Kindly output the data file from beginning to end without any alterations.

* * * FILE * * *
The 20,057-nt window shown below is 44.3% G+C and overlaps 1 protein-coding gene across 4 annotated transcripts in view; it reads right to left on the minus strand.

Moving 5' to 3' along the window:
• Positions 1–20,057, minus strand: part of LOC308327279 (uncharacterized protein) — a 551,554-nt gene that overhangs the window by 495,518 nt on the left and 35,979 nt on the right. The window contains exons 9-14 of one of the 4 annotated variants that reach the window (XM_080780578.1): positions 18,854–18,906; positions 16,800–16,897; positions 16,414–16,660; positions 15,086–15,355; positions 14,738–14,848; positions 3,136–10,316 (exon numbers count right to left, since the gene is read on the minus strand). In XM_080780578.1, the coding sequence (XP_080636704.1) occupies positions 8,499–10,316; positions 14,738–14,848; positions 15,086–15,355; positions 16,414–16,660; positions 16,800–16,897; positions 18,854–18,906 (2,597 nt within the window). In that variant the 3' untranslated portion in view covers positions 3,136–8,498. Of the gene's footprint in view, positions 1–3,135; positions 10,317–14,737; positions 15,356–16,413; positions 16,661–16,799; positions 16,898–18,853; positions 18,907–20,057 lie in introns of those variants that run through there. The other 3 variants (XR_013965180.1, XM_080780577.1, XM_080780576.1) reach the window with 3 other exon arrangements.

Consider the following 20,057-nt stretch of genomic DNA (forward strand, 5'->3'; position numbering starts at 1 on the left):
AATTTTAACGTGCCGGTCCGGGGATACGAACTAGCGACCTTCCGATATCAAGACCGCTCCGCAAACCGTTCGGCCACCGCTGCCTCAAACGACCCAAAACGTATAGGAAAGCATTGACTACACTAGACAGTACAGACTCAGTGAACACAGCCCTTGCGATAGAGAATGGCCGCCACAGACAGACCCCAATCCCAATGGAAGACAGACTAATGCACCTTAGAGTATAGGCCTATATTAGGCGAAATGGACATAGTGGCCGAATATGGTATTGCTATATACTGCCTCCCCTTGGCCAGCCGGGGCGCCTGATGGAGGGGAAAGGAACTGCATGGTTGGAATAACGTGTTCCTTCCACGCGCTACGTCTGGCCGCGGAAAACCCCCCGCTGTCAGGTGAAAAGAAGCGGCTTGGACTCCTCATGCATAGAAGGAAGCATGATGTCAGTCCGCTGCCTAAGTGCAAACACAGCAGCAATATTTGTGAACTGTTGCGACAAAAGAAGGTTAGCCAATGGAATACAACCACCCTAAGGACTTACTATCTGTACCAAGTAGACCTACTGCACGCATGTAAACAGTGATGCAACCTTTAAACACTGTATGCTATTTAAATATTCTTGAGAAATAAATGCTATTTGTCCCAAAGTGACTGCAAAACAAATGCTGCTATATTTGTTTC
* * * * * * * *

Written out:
The 20,057-nt window shown below is 44.3% G+C and overlaps 1 protein-coding gene across 4 annotated transcripts in view; it reads right to left on the minus strand.

Moving 5' to 3' along the window:
• Positions 1–20,057, minus strand: part of LOC308327279 (uncharacterized protein) — a 551,554-nt gene that overhangs the window by 495,518 nt on the left and 35,979 nt on the right. The window contains exons 9-14 of one of the 4 annotated variants that reach the window (XM_080780578.1): positions 18,854–18,906; positions 16,800–16,897; positions 16,414–16,660; positions 15,086–15,355; positions 14,738–14,848; positions 3,136–10,316 (exon numbers count right to left, since the gene is read on the minus strand). In XM_080780578.1, the coding sequence (XP_080636704.1) occupies positions 8,499–10,316; positions 14,738–14,848; positions 15,086–15,355; positions 16,414–16,660; positions 16,800–16,897; positions 18,854–18,906 (2,597 nt within the window). In that variant the 3' untranslated portion in view covers positions 3,136–8,498. Of the gene's footprint in view, positions 1–3,135; positions 10,317–14,737; positions 15,356–16,413; positions 16,661–16,799; positions 16,898–18,853; positions 18,907–20,057 lie in introns of those variants that run through there. The other 3 variants (XR_013965180.1, XM_080780577.1, XM_080780576.1) reach the window with 3 other exon arrangements.

Consider the following 20,057-nt stretch of genomic DNA (forward strand, 5'->3'; position numbering starts at 1 on the left):
AATTTTAACGTGCCGGTCCGGGGATACGAACTAGCGACCTTCCGATATCAAGACCGCTCCGCAAACCGTTCGGCCACCGCTGCCTCAAACGACCCAAAACGTATAGGAAAGCATTGACTACACTAGACAGTACAGACTCAGTGAACACAGCCCTTGCGATAGAGAATGGCCGCCACAGACAGACCCCAATCCCAATGGAAGACAGACTAATGCACCTTAGAGTATAGGCCTATATTAGGCGAAATGGACATAGTGGCCGAATATGGTATTGCTATATACTGCCTCCCCTTGGCCAGCCGGGGCGCCTGATGGAGGGGAAAGGAACTGCATGGTTGGAATAACGTGTTCCTTCCACGCGCTACGTCTGGCCGCGGAAAACCCCCCGCTGTCAGGTGAAAAGAAGCGGCTTGGACTCCTCATGCATAGAAGGAAGCATGATGTCAGTCCGCTGCCTAAGTGCAAACACAGCAGCAATATTTGTGAACTGTTGCGACAAAAGAAGGTTAGCCAATGGAATACAACCACCCTAAGGACTTACTATCTGTACCAAGTAGACCTACTGCACGCATGTAAACAGTGATGCAACCTTTAAACACTGTATGCTATTTAAATATTCTTGAGAAATAAATGCTATTTGTCCCAAAGTGACTGCAAAACAAATGCTGCTATATTTGTTTC